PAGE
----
Polish striker Lewandowski after scoring against Greece
The first two matches from Euro 2012 Group A are done and we now know that Russia are in pole position to qualify for the latter stages of the tournament.
No-one in the group has been able to break away from the others and it's still possible for any of the other teams to qualify for the quarter-finals.
I've watched all of the matches so far and I've come up with 11 players who I think have been the stand-out players for their nations.
Feel free to pick your own teams and leave your choices in the comments section below!
Polish keeper Tyton saves Karagounis' penalty vs Greece
If one goalkeeper has made a positive impact at this tournament so far, it's Przemyslaw Tyton of Poland.
After Arsenal's Wojciech Szczesny had a moment of madness and was given a straight red-card, the little known Tyton was thrust into the spotlight.
Poland seemed certain to go behind against 2004 winners Greece, but that was before the 25-year-old stepped up when his country needed him the most.
As Greek captain Karagounis stepped up, Tyton masterfully dived to his left, palming away the penalty to prevent the former champions from picking up an unlikely win.
In the Poles' second match tonight, Tyton was a calming influence on his defence as the co-hosts salvaged a 1-1 draw with group favourites, Russia.
Russian defender Aleksandr Anyukov
Russia's Aleksandr Anyukov is someone that I knew very little about before the tournament started, but he's been one of the stand-out defenders in the group so far.
He's a solid no-frills right-back and Dick Advocaat (the Russian coach) loves to mix style with substance in his teams.
Anyukov has been just as impressive as some of his other teammates who grab the headlines and his contribution can't be underestimated.
I always thought that Yuri Zhirkov didn't get a fair shake of the stick when he was at Chelsea.
I thought he offered a better defensive option wide on the left than some of their other players at the time, like Florent Malouda and Joe Cole.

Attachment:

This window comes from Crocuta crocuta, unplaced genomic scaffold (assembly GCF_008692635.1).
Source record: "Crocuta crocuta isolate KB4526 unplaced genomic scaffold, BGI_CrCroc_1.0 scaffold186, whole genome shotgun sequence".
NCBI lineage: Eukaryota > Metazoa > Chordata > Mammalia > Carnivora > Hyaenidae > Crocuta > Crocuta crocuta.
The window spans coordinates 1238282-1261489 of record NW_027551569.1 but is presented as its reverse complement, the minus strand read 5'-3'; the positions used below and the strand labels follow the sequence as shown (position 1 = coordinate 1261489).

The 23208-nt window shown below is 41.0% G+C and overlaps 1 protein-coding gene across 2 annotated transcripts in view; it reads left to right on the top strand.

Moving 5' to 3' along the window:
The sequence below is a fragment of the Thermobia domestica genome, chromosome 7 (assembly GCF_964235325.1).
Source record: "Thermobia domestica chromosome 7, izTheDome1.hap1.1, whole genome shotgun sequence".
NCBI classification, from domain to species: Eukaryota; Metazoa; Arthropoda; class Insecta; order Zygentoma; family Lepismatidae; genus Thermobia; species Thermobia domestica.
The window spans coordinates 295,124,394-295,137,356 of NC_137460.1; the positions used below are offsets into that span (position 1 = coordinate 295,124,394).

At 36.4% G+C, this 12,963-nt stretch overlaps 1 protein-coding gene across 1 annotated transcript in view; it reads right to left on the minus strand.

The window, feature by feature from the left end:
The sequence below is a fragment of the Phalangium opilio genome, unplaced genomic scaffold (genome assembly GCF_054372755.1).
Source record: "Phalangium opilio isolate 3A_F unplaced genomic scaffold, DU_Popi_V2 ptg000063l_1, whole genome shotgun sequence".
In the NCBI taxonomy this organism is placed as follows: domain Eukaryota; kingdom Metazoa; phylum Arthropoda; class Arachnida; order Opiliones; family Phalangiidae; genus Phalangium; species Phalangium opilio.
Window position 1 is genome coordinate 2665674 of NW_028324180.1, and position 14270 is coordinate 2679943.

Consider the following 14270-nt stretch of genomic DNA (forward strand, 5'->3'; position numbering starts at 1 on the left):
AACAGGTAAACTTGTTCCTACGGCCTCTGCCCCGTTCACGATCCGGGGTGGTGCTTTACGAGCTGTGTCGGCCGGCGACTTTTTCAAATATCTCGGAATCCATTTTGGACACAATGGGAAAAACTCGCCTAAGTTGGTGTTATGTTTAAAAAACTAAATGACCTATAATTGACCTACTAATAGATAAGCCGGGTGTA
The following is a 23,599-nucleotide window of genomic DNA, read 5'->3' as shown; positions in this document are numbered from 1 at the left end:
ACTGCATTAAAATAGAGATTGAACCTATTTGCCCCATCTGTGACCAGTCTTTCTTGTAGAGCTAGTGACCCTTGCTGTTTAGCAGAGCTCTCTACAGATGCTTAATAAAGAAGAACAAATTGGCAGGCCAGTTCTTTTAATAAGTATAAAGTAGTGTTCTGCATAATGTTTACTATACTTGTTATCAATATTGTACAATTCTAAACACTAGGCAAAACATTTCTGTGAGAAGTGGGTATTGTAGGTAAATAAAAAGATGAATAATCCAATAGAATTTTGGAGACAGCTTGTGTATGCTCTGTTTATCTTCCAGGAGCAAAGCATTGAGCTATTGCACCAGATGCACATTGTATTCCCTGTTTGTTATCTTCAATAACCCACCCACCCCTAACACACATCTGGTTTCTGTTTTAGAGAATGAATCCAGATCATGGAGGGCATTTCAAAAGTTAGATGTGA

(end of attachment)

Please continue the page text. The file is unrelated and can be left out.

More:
Granted, he had his injuries, but when he signed for the London club, he became the most expensive Russian footballer of all time.
Things just didn't work out for him in London and he returned home to Russia last summer.
Since then, his form has picked up where he left off at CSKA Moscow and he's shown the form that made him such a hot property a few years ago.
Zhirkov is an integral part of Russia's defence and his versatility is one of the things that makes him a staple of the Russian side.
Greek striker Giorgios Samaras with a handful of Piszczek's shirt
Lukasz Piszczek has played almost his entire professional career in Germany, starting off at Hertha Berlin before moving to Borussia Dortmund in 2010.
Although he's played as a right-back over the past couple of years, he's at ease playing on either side and it shows in his play.
He's quick, athletic and doesn't give possession away easily.
His adaptability might come in handy if the Poles make it through the group stages, because they'll need to play more defensively when they play against teams with more quality throughout their squad.
Damien Perquis is still relatively inexperienced at international level, but you can't doubt his commitment.
He reminds me of an old-school centre-half who's physically superior and dominant in the air.
Perquis looks to attack the ball rather than wait for it to come to him, which makes a change.
There's been a little bit of controversy around his selection because he played for the French Under-21 side, but I don't see why that should be an issue.
He's able to play for Poland through his grandmother, so I don't see what the issue is.
Perquis will only continue to improve as he gains more international experience, but he's been impressive to me over the last couple of games.
Although Giorgios Karagounis is now in the twilight of his career, he's still a vital part of the Greek national side.
He reminds me of Steven Gerrard in the way that he seems to carry the team when they're at their lowest. Karagounis motivates his teammates in a way that we rarely see at international level.
He's a combative midfielder and his set-piece deliveries normally cause problems for whoever he happens to be playing against.
Although he missed a penalty against Poland last Friday, Karagounis' presence will be critical if the Greeks have any chance of making it through to the latter stages.